Tesla, firetruck wreck that killed Prescott Valley woman part of US probe
TERRE HAUTE, Ind. — A U.S. government safety team will investigate the collision that killed a young Prescott Valley woman after a Tesla electric vehicle crashed into a parked firetruck in Indiana.
Jenna N. Monet, of Prescott Valley was a passenger in the 2019 Tesla Model 3 when it crashed into the back of a firetruck parked in the passing lane on Interstate 70 near Cloverdale the morning of Dec 29.
The car was driven by her husband, Derrick N. Money, 25, who was seriously injured.
The firetruck had its emergency lights on, Indiana State Police said.
Investigators have not yet been able to determine if the Tesla's Autopilot feature was activated at the time of the collision.
Indiana State Police Public Information Officer Sgt. Matt Ames confirmed Thursday that the National Highway Traffic Safety Administration is looking into the crash. Indiana State Police will also continue to investigate.
WHAT IS TESLA AUTOPILOT?
Tesla Autopilot is an advanced driver-assistance system designed to keep a safe distance from other vehicles by allowing the car to steer, accelerate and brake automatically. The system can provide lane centering and lane changes, adaptive cruise control, self-parking, the ability navigate autonomously on limited access freeways as well as the ability to summon the car to and from a garage or parking spot.
Tesla has said repeatedly that the Autopilot system is intended for use with "a fully attentive driver, who has their hands on the wheel and is prepared to take over at any moment."
The I-70 Indiana crash is the second fatal accident to be investigated by NHTSA in the past two weeks. The special crash investigation program is also looking into another Dec. 29 crash in which a Tesla Model S sedan left a freeway in Gardena, California, at a high speed and ran a red light. The vehicle hit a Honda Civic, killing two people inside, police said.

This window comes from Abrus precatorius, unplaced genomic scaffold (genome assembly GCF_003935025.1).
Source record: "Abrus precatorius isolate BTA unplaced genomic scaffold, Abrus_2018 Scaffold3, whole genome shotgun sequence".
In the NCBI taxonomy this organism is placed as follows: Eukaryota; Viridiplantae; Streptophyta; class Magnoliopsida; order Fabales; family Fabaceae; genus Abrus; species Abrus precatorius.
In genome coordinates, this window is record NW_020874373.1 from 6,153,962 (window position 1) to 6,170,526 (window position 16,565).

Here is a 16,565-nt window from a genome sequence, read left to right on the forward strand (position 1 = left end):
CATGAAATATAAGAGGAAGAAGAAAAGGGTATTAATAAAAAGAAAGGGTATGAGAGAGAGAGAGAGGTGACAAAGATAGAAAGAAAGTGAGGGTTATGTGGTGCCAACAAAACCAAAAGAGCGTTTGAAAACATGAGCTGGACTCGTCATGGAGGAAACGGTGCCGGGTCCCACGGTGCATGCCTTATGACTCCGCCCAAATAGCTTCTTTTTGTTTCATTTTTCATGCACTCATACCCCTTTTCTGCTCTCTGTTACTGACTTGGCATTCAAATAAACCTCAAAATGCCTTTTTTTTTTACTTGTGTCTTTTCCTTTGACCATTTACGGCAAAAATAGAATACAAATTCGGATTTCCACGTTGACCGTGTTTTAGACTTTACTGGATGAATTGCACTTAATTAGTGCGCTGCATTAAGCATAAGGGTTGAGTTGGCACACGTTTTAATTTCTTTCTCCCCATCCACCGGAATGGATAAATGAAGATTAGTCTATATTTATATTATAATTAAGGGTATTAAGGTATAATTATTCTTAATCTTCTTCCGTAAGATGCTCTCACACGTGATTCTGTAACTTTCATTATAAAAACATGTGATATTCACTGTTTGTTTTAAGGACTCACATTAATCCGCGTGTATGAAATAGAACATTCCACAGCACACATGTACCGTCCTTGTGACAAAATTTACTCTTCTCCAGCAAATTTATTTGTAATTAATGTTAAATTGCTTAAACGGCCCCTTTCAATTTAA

NHTSA’s crash investigation program has inspected 23 crashes involving vehicles believed to have been operating on some form of driver assist system. Fourteen involved Tesla models. In one of two completed NHTSA reports — a fatal May 2016 crash in Florida — the agency determined, "Their use still required the full and continual attention of the driver to monitor the traffic environment, maintain ultimate control of the vehicle, and remain prepared to take evasive action."
The NHTSA’s program, which investigates more than 100 crashes each year, will review the Indiana crash scene, police reports, interview witnesses and inspect the Monet's vehicle.
CAUSE STILL UNKNOWN
State Police ruled out drugs and alcohol as possible factors in the crash that killed Jenna.
According to Ames, it is not yet known if the autopilot function on the Monet's Tesla was in use at the time of the crash. Derrick Monet, an active duty U.S. Air Force service member, told investigators he regularly uses his Tesla’s autopilot mode, but that “due to the impact of the accident he cannot recall whether or not he had it on at the time of the accident,” police said.
A GoFundMe page has been set up by the Monet Family to help with funeral costs at, gofundme.com/monetfamily.